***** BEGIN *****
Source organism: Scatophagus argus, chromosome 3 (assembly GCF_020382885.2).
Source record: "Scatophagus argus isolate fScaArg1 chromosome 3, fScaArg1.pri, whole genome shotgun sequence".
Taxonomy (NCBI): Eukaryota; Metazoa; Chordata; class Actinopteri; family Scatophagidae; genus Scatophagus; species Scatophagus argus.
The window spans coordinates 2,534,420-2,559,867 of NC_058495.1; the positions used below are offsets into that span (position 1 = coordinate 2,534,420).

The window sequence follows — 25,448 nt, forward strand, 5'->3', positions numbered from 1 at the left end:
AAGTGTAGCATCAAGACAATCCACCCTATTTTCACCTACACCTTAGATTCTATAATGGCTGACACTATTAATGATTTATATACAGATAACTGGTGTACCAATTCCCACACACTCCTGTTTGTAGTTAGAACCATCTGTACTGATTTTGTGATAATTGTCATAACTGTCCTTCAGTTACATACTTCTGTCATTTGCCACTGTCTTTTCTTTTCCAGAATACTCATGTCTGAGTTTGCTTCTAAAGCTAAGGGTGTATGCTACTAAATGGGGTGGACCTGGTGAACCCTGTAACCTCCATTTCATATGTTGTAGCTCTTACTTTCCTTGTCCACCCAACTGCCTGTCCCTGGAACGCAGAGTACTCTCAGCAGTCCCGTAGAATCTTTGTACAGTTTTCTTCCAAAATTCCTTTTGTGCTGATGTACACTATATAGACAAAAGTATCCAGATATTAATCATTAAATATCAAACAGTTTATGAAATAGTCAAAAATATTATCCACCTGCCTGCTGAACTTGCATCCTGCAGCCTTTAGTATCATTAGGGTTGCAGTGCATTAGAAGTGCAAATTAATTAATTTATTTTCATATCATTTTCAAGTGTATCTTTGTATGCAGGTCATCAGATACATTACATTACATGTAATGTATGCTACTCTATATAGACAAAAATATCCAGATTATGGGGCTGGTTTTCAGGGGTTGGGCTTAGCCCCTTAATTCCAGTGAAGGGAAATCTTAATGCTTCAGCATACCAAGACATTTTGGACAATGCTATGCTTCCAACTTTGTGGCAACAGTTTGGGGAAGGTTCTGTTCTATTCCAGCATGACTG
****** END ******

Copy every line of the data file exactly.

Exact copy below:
Source organism: Scatophagus argus, chromosome 3 (assembly GCF_020382885.2).
Source record: "Scatophagus argus isolate fScaArg1 chromosome 3, fScaArg1.pri, whole genome shotgun sequence".
Taxonomy (NCBI): Eukaryota; Metazoa; Chordata; class Actinopteri; family Scatophagidae; genus Scatophagus; species Scatophagus argus.
The window spans coordinates 2,534,420-2,559,867 of NC_058495.1; the positions used below are offsets into that span (position 1 = coordinate 2,534,420).

The window sequence follows — 25,448 nt, forward strand, 5'->3', positions numbered from 1 at the left end:
AAGTGTAGCATCAAGACAATCCACCCTATTTTCACCTACACCTTAGATTCTATAATGGCTGACACTATTAATGATTTATATACAGATAACTGGTGTACCAATTCCCACACACTCCTGTTTGTAGTTAGAACCATCTGTACTGATTTTGTGATAATTGTCATAACTGTCCTTCAGTTACATACTTCTGTCATTTGCCACTGTCTTTTCTTTTCCAGAATACTCATGTCTGAGTTTGCTTCTAAAGCTAAGGGTGTATGCTACTAAATGGGGTGGACCTGGTGAACCCTGTAACCTCCATTTCATATGTTGTAGCTCTTACTTTCCTTGTCCACCCAACTGCCTGTCCCTGGAACGCAGAGTACTCTCAGCAGTCCCGTAGAATCTTTGTACAGTTTTCTTCCAAAATTCCTTTTGTGCTGATGTACACTATATAGACAAAAGTATCCAGATATTAATCATTAAATATCAAACAGTTTATGAAATAGTCAAAAATATTATCCACCTGCCTGCTGAACTTGCATCCTGCAGCCTTTAGTATCATTAGGGTTGCAGTGCATTAGAAGTGCAAATTAATTAATTTATTTTCATATCATTTTCAAGTGTATCTTTGTATGCAGGTCATCAGATACATTACATTACATGTAATGTATGCTACTCTATATAGACAAAAATATCCAGATTATGGGGCTGGTTTTCAGGGGTTGGGCTTAGCCCCTTAATTCCAGTGAAGGGAAATCTTAATGCTTCAGCATACCAAGACATTTTGGACAATGCTATGCTTCCAACTTTGTGGCAACAGTTTGGGGAAGGTTCTGTTCTATTCCAGCATGACTG